Mechanical CPR devices are becoming more common in EMS, fire departments, and hospital emergency rooms. With the rise in popularity of this technology, it is important that both providers and even bystanders understand what these devices are and how they work. Covering the basics, following this list of do’s and don’ts of mechanical CPR in emergencies will help you understand the technology a bit better.

In the case of a cardiac arrest where a Mechanical CPR device is available…

Do start manual CPR right away.

A cardiac arrest victim’s chance of survival can be significantly increased by starting manual compressions as soon as possible.

Do make sure that the victim is securely strapped to the spine board before transport.

All mechanical CPR devices can migrate on a patient, but the chances of this happening can be significantly reduced by making sure the patient stays in place on the spine board.

Do have an extra power supply at hand, whether it is an oxygen tank or a battery.

The #1 cause of failure for mechanical CPR devices is a loss of power and the easiest way to avoid it is to carry a spare. In the event of a loss of power, it is usually faster to swap out the power supply than to remove the device and continue with manual CPR.

Do monitor the patient carefully for ROSC and/or responsiveness.

None of the mechanical CPR devices currently on the market have the ability to monitor patients, or the ability to react changes in a patient’s condition.

Don’t panic.

To be effective, CPR must be aggressive, manual or mechanical. All mechanical CPR systems have been designed to give cardiac arrest victims the best chance of survival. To ensure effective CPR, only compress the chest as far as necessary to create a palpable pulse. The AHA recommends a 2” minimum compression at 100 compressions per minute.

Don’t forget that machines are only as effective as the people that use them.

Mechanical CPR will never trump the ability of an experienced first responder to react to an abnormal situation. Many cardiac arrests can occur in situations that are ideal for the application of mechanical CPR but some scenarios might make the application of these machines impossible. Emergency service providers are most effective when they act with both versatility and speed.

If you would like to add to this list please do so by submitting a comment below.

For many medical entities, the process of international regulation and approval can be long and confusing. While this is not always an easy process, there are a few things that you should remember whenever you are attempting to get your products approved in a new country.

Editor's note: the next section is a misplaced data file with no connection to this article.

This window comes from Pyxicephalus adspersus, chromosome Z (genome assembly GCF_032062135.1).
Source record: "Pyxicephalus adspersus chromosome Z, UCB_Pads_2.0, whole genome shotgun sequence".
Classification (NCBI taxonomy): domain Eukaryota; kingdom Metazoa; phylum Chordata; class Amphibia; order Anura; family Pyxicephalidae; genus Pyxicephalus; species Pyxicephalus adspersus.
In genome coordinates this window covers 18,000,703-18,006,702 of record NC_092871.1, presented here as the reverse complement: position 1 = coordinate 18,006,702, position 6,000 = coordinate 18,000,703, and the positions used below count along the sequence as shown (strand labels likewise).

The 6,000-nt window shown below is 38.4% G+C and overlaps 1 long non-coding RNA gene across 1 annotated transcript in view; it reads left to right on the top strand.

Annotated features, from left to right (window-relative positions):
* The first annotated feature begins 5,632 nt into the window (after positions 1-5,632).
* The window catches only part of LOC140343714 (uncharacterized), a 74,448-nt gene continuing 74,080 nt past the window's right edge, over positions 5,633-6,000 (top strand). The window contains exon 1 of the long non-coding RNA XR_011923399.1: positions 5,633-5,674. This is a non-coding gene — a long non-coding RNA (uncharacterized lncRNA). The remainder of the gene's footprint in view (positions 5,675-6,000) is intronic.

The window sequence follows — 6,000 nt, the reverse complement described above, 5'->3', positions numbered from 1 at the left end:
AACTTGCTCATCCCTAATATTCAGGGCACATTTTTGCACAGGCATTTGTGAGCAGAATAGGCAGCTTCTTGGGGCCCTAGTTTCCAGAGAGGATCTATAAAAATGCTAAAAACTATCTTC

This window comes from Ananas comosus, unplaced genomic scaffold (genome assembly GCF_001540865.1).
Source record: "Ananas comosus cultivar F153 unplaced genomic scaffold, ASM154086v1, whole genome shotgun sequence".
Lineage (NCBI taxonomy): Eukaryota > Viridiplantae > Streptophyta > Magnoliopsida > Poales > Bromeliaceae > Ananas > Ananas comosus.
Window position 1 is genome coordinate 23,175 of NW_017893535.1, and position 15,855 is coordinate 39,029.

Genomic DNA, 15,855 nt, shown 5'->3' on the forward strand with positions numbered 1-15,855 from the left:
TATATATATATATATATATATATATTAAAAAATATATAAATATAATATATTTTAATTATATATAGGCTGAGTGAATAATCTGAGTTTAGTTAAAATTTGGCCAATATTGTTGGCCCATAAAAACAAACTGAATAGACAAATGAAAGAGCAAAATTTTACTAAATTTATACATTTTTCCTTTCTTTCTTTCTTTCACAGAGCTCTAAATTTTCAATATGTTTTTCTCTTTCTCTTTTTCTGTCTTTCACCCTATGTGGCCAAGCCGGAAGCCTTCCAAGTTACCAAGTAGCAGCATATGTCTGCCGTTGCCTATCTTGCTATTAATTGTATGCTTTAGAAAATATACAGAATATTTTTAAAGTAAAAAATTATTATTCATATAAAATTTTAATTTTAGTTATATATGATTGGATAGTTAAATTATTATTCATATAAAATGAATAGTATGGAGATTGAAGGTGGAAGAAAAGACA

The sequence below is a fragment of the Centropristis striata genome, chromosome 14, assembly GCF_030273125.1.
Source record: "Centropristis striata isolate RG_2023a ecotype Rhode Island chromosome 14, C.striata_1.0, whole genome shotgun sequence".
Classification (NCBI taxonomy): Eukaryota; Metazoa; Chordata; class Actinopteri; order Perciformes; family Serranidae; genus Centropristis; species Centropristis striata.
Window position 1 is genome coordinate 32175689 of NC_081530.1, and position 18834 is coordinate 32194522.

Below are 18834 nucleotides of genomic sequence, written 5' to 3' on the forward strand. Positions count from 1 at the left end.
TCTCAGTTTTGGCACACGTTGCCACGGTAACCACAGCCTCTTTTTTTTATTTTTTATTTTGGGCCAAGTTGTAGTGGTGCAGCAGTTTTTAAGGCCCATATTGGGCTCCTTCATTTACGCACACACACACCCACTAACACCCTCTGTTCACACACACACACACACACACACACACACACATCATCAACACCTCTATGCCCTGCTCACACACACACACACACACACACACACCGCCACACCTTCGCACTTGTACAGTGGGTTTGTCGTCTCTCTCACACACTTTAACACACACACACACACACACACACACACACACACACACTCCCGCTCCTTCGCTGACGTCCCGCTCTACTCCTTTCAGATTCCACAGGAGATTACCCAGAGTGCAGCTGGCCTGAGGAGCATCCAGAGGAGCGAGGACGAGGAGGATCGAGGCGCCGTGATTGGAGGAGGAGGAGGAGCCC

The International Organization of Standardization

ISO, or the International Organization of Standardization, is the primary supplier of international regulatory standards, but compliance with ISO standards does not guarantee compliance with the rules and regulations of many countries.

Compliance Timeline

Regulatory approval does not have a set timeline. Some countries can approve products within a couple weeks of the initial request while others can easily take longer than a year to complete all of the necessary actions.

The approval timeline can be affected by any number of things. Some countries (like Malaysia) base their standards off of standard ISO requirements. This helps to streamline the process, especially if you are already in compliance with the standards. Many countries (such as China and Japan) have national institutions similar to the FDA (Food and Drug Administration). These require a more focused effort and completion of the process can take months.

Countries, as well as prospective buyers of your product, can require a site inspection or audit of your company prior to approval. This is more common when it comes to Asian countries.

Worldwide Standards

One saving grace of regulation as an institution is the push for consistent worldwide standards. This is an ongoing effort between the ISO, the FDA, and a number of other regulatory bodies to provide global harmonization of regulatory standards. Major standards included in ISO 13485 and 9001 provide general standards for a quality system and are recognized by many countries and companies throughout the world.

Regulatory practices have spread across a number of industries over the last 50 years. As they become more commonplace we can expect a global standard to emerge. It may happen slowly, but we can hope that someday companies will only need a handful of certifications to safely and legally distribute to the entire world.

Michigan Instruments has been the site of incremental development and constant change through the years. Today, our test lungs are recognized worldwide by thousands of users and are considered the gold standard of respiratory simulation.

Contact us to learn more about our array of respiratory products and medical applications today.